31P-MRS of skeletal muscle is not a sensitive diagnostic test for mitochondrial myopathy
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- Jeppesen, T.D., Quistorff, B., Wibrand, F. et al. J Neurol (2007) 254: 29. doi:10.1007/s00415-006-0229-5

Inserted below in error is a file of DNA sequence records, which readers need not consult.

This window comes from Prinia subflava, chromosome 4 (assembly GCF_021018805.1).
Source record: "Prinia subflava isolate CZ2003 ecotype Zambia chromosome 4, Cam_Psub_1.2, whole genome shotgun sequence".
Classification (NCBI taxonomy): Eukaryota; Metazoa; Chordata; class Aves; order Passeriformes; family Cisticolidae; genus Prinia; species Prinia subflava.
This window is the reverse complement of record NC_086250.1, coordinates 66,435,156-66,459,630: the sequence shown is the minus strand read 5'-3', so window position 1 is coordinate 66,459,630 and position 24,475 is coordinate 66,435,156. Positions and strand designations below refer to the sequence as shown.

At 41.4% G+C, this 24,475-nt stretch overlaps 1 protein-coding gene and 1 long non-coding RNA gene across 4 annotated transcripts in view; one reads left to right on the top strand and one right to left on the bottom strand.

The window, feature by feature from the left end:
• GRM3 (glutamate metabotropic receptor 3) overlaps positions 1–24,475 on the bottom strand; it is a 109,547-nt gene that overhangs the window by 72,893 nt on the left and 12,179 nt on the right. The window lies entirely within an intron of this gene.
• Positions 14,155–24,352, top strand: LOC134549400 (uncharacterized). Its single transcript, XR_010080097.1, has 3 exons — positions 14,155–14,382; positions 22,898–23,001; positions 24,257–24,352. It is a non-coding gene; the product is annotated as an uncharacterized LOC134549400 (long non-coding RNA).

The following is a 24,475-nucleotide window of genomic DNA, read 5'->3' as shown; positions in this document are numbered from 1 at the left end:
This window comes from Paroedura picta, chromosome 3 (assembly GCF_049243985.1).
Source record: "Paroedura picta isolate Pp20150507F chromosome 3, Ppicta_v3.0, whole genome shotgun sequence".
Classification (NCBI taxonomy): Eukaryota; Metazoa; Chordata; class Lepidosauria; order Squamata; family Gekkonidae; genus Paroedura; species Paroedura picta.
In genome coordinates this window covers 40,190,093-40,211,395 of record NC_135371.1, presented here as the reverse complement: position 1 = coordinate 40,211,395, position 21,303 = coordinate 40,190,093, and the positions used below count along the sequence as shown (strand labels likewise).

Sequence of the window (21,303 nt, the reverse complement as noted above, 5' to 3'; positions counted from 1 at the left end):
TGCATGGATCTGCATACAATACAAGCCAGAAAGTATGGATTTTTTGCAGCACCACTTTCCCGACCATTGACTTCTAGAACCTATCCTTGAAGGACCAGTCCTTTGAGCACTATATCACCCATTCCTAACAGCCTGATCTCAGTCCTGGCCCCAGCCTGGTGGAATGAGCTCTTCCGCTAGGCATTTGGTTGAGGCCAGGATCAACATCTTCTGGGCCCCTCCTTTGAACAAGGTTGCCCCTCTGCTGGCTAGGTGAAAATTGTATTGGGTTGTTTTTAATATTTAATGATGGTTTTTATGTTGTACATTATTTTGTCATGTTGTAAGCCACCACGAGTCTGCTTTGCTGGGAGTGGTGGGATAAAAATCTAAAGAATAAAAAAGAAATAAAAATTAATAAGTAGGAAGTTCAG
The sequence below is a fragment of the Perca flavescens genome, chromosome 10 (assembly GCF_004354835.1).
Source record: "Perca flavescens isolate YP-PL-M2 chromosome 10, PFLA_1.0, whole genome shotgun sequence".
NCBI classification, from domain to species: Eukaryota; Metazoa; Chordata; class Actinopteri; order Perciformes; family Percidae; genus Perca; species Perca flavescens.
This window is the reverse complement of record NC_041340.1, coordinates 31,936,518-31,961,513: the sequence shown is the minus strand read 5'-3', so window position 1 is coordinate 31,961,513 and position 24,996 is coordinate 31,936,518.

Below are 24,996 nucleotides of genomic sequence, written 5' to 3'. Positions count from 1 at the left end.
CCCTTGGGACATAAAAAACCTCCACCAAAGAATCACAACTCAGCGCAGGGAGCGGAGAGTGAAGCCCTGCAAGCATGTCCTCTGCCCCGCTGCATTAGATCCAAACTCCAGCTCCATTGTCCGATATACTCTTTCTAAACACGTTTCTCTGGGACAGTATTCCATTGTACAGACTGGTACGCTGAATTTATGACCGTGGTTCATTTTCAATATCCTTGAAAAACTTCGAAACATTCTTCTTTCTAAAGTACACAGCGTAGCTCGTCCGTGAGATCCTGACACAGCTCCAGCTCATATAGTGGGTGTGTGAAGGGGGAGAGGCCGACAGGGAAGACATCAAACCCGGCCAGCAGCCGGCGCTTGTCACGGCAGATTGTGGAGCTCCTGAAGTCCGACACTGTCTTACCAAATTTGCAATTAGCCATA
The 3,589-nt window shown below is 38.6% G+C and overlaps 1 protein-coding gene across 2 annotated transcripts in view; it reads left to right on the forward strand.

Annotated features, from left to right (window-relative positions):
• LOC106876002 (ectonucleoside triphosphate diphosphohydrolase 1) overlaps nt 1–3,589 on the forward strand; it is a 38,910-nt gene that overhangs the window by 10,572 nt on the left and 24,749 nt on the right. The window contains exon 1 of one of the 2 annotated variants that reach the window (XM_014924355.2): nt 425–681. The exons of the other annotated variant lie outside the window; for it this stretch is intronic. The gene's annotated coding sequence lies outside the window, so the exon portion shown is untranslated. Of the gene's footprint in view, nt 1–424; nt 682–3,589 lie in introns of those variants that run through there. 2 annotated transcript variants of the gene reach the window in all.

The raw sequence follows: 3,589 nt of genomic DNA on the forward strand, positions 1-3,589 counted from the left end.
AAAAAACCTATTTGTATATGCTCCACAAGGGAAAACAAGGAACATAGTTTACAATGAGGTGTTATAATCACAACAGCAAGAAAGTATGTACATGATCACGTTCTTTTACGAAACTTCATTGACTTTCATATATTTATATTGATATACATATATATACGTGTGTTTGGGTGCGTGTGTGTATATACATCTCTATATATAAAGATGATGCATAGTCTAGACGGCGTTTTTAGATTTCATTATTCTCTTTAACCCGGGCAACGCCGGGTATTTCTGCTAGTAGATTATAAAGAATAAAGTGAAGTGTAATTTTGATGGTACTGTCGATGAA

Clinical phenotypes of persons with mitochondrial DNA (mtDNA) mutations vary considerably. Therefore, diagnosing mitochondrial myopathy (MM) patients can be challenging and warrants diagnostic guidelines. 31phosphorous magnetic resonance spectroscopy (31P-MRS) have been included as a minor diagnostic criterion for MM but the diagnostic strength of this test has not been compared with that of other commonly used diagnostic procedures for MM. To investigate this, we studied seven patients with single, large-scale deletions-, nine with point mutations of mtDNA and 14 healthy subjects, who were investigated for the following: 1) 31P-MRS of lower arm and leg muscles before and after exercise, 2) resting and peak-exercise induced increases of plasma lactate, 3) muscle morphology and -mitochondrial enzyme activity, 4) maximal oxygen uptake (VO2max), 5) venous oxygen desaturation during handgrip exercise and 6) a neurological examination. All MM patients had clinical symptoms of MM, > 2% ragged red fibers in muscle, and impaired oxygen desaturation during handgrip. Fourteen of 16 patients had impaired VO2max, 10/16 had elevated resting plasma lactate, and 10/11 that were investigated had impaired citrate synthase-corrected complex I activity. Resting PCr/Pi ratio and leg Pi recovery were lower in MM patients vs. healthy subjects. PCr and ATP production after exercise were similar in patients and healthy subjects. Although the specificity for MM of some 31P-MRS variables was as high as 100%, the sensitivity was low (0–63%) and the diagnostic strength of 31P-MRS was inferior to the other diagnostic tests for MM. Thus, 31P-MRS should not be a routine test for MM, but may be an important research tool.